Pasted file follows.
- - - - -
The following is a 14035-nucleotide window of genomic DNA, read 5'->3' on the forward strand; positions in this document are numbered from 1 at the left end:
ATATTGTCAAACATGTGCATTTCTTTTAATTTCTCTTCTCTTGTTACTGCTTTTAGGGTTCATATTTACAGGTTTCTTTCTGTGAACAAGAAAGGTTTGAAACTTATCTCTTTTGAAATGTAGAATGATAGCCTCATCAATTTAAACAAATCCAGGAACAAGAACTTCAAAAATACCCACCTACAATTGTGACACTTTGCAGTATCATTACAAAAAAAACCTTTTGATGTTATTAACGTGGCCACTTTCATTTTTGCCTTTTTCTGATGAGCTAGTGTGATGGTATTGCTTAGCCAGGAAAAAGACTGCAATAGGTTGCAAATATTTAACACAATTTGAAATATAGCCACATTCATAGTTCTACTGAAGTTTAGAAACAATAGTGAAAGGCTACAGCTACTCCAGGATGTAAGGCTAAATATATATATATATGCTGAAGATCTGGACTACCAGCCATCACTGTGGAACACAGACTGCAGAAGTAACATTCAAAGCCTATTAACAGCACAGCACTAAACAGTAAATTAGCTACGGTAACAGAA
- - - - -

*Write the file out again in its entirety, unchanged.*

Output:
The following is a 14035-nucleotide window of genomic DNA, read 5'->3' on the forward strand; positions in this document are numbered from 1 at the left end:
ATATTGTCAAACATGTGCATTTCTTTTAATTTCTCTTCTCTTGTTACTGCTTTTAGGGTTCATATTTACAGGTTTCTTTCTGTGAACAAGAAAGGTTTGAAACTTATCTCTTTTGAAATGTAGAATGATAGCCTCATCAATTTAAACAAATCCAGGAACAAGAACTTCAAAAATACCCACCTACAATTGTGACACTTTGCAGTATCATTACAAAAAAAACCTTTTGATGTTATTAACGTGGCCACTTTCATTTTTGCCTTTTTCTGATGAGCTAGTGTGATGGTATTGCTTAGCCAGGAAAAAGACTGCAATAGGTTGCAAATATTTAACACAATTTGAAATATAGCCACATTCATAGTTCTACTGAAGTTTAGAAACAATAGTGAAAGGCTACAGCTACTCCAGGATGTAAGGCTAAATATATATATATATGCTGAAGATCTGGACTACCAGCCATCACTGTGGAACACAGACTGCAGAAGTAACATTCAAAGCCTATTAACAGCACAGCACTAAACAGTAAATTAGCTACGGTAACAGAA